What I have learned of Sam in his almost-four short years on this planet, is that he is unquestionably an "exploration" based learner. He likes to test things out, engage in trial and error, see objects and problems from absolutely every angle. He likes to make toys play in a variety of ways- not only those for which they were designed. He likes to be engaged in things that interest him, not in activities that are dictated to him.
My kid loves to be "unschooled."
That is where he thrives.
And for that reason, I've taken a hard and firm approach with him for the hours that he is not in school:
We will not create a learning environment in our home in which our son can not thrive.
We will encourage him to learn and grow in ways that are suited to his learning style and personality.
We will respect that school is where he goes to learn to adapt, but home is where he goes to learn to become a fuller and richer human being.
We will respect his right to play, to exploration, to discovery.
We will respect his right to quiet, to privacy, to peace of mind.
We will respect his needs to turn off the lights, block out the sounds, and lose himself in his own mind.
In short, we will not turn our home into a classroom.
Classrooms are for school, not home.
This seems simple enough, right? Except that it's not. Because when your child is Autistic, the pressure is on to get them as much "early intervention" as humanly possible while their brains are still young and plastic. After all, research tells us that intervention is the best way to ensure that they are able to manage, or even eliminate, their symptoms.
Intervention is the only "cure" we have for Autism. It's the only way we know how to help kids become "normal".
So we are encouraged, as parents, to inundate our kids with learning.
Sensory Integration Therapy.
Social skills therapy.
The list goes on and on...
We are told that the more of these active services we access, the more our children have a chance at a healthy, happy life.
And maybe that's true.
For some kids.
But I have a hard time buying that it's true for my kid. Everything I know about him says that he learns best in situations where he is supported in his own discovery, not in an instruction-based setting.
So, aside from the 3 hours he spends at school, Sam's life is pretty much 'unschooled'.
We have never, outside of the school system, worked with any professionals on Sam's skills development.
All of his learning is rooted in our daily interactions, in a natural environment, that plays off what he loves.
His sensory diet is one that I designed, based on observing the activities that he loves and the ones that he seems resistant to. But even this "diet" is completely self-driven. Sam has access to a variety of sensory activities around the house that he can choose to engage in whenever he wants, including water play, swinging, fidgets, lights and sensory boards, and "nests". He even has his own room that was completely designed to be self-sufficient for him: he controls the lights, the furniture, what toys or objects are allowed in or out at any given time.
We encourage Sam to read and he does love books. We have made available a variety of magnets and cut outs of the alphabet, and every so often he surprises us by spelling out a word or two out of nowhere.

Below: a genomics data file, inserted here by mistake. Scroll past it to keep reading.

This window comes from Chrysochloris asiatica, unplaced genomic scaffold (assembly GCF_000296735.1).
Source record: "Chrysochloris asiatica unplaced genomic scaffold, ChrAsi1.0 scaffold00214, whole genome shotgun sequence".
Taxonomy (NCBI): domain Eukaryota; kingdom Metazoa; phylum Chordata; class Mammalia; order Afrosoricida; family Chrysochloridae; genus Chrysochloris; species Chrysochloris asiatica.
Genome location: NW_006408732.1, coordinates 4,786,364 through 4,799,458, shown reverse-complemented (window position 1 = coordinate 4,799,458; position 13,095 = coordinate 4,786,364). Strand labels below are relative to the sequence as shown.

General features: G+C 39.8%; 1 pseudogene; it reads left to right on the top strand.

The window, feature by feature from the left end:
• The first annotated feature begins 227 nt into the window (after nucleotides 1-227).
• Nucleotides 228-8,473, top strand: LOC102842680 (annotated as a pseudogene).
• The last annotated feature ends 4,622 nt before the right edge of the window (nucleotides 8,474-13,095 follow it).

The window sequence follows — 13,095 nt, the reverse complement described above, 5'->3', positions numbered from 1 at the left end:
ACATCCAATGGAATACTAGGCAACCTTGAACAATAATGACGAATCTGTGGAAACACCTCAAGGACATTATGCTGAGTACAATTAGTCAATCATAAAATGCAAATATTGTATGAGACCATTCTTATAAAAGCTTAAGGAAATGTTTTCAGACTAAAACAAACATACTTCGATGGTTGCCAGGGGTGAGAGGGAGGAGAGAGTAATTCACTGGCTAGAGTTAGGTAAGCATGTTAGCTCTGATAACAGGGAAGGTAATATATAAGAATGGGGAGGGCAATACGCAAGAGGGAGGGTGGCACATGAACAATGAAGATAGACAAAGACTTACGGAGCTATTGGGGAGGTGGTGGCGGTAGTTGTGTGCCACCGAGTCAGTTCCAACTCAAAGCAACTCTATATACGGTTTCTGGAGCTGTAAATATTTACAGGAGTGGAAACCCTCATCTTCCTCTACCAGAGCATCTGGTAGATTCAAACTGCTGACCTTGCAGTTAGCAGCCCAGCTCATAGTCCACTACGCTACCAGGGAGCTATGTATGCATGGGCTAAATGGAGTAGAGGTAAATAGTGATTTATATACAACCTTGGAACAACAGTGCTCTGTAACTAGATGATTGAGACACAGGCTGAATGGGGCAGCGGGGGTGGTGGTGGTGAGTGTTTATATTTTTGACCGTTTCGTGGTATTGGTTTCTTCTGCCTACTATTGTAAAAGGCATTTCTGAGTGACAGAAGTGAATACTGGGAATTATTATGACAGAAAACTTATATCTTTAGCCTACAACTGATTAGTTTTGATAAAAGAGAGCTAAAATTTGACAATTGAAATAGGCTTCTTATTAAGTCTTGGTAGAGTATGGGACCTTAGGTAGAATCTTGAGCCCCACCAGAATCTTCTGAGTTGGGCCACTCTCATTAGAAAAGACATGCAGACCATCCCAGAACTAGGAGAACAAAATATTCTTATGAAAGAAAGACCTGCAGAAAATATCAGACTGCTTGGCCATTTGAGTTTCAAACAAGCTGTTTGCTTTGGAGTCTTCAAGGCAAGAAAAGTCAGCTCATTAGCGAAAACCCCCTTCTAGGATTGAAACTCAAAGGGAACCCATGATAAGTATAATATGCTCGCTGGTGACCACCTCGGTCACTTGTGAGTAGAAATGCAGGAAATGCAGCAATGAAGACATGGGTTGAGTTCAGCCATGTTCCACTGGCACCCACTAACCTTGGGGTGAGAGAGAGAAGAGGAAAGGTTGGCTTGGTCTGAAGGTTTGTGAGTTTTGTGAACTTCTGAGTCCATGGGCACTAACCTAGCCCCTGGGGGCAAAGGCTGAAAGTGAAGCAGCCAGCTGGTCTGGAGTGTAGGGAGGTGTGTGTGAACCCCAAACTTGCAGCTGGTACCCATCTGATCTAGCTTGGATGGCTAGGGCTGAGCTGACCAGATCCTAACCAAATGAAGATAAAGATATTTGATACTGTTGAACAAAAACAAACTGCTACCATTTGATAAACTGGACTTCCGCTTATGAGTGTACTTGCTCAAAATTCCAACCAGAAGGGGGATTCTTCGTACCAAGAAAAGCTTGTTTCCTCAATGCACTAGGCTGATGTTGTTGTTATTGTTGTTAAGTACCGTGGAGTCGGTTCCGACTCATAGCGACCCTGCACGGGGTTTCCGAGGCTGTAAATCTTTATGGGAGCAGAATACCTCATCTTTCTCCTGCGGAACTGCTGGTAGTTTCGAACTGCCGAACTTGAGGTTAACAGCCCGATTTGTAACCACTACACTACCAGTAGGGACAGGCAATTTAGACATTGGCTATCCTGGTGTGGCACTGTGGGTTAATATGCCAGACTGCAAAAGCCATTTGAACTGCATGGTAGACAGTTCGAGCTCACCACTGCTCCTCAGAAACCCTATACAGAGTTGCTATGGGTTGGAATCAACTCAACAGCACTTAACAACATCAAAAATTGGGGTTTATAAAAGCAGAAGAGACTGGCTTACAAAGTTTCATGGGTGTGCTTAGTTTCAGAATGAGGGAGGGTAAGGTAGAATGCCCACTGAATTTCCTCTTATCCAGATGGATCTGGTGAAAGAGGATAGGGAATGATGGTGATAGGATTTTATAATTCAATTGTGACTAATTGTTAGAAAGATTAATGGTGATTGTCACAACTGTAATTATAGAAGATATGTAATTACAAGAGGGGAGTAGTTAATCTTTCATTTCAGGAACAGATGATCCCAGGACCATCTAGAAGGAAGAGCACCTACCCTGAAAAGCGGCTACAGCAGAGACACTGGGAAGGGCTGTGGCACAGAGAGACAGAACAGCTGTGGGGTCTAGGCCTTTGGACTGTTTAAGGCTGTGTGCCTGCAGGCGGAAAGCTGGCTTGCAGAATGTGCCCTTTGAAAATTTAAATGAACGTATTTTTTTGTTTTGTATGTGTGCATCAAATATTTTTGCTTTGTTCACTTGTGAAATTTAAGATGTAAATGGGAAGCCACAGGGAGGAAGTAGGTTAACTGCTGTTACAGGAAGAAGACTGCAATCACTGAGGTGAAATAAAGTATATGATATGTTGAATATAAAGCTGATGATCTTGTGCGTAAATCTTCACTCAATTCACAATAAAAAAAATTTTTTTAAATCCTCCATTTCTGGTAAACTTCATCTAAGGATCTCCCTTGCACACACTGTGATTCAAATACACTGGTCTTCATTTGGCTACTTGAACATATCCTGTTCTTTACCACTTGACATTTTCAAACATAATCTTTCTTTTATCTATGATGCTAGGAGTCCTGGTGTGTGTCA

We encourage Sam to talk, but we do this by talking and singing to him. We do not force him to make verbal (or even non-verbal) requests for things, though we are finding more and more that he is choosing to do so.
We do not force Sam to engage in social interactions. If he wants to play with me or with someone else, he will join us in our space and we will play together. But there are some days where he would rather just play by himself in his playroom...and that's ok by me too.
And while we are investigating adding professional, out of school practitioners to his team, even these will be very Sam driven and focused on exploration and self-discovery.
There are many kids who can learn through ABA at a table. But my kid isn't one of them.
You see, the one thing that I know is true for all kids is that they learn differently. There is no "one size fits all" curriculum that you can hand them and say "there you go! Now you are able to function as an adult." This is as true for Allistic kiddos as it is for Autistic ones. So all traditional models of schooling, while they serve many good purposes, fail to respect the individual's ability to learn and grow in their own time and on their own terms.
I don't want my son to succeed at being like everyone else.
I want him to succeed at being who he is; who he was born to be.
And the only person who can help him learn that is himself.
So while it may seem like we are very hands-off or unconcerned with his development to some (and yes, the amount of criticism I field for my parenting style is incredible...), the truth is that my son is learning every single day.
Words are appearing.
Skills are being discovered.
Social interactions are increasing.
His self-esteem has never been higher.
But most importantly, he is happy. He is happier at home than he is anywhere else in the world. He feels safe and respected here. He knows that this is a place that accept him for who he is, and where he doesn't need to worry about fitting into a mould.
Home is where he thrives.
And that makes my heart soar.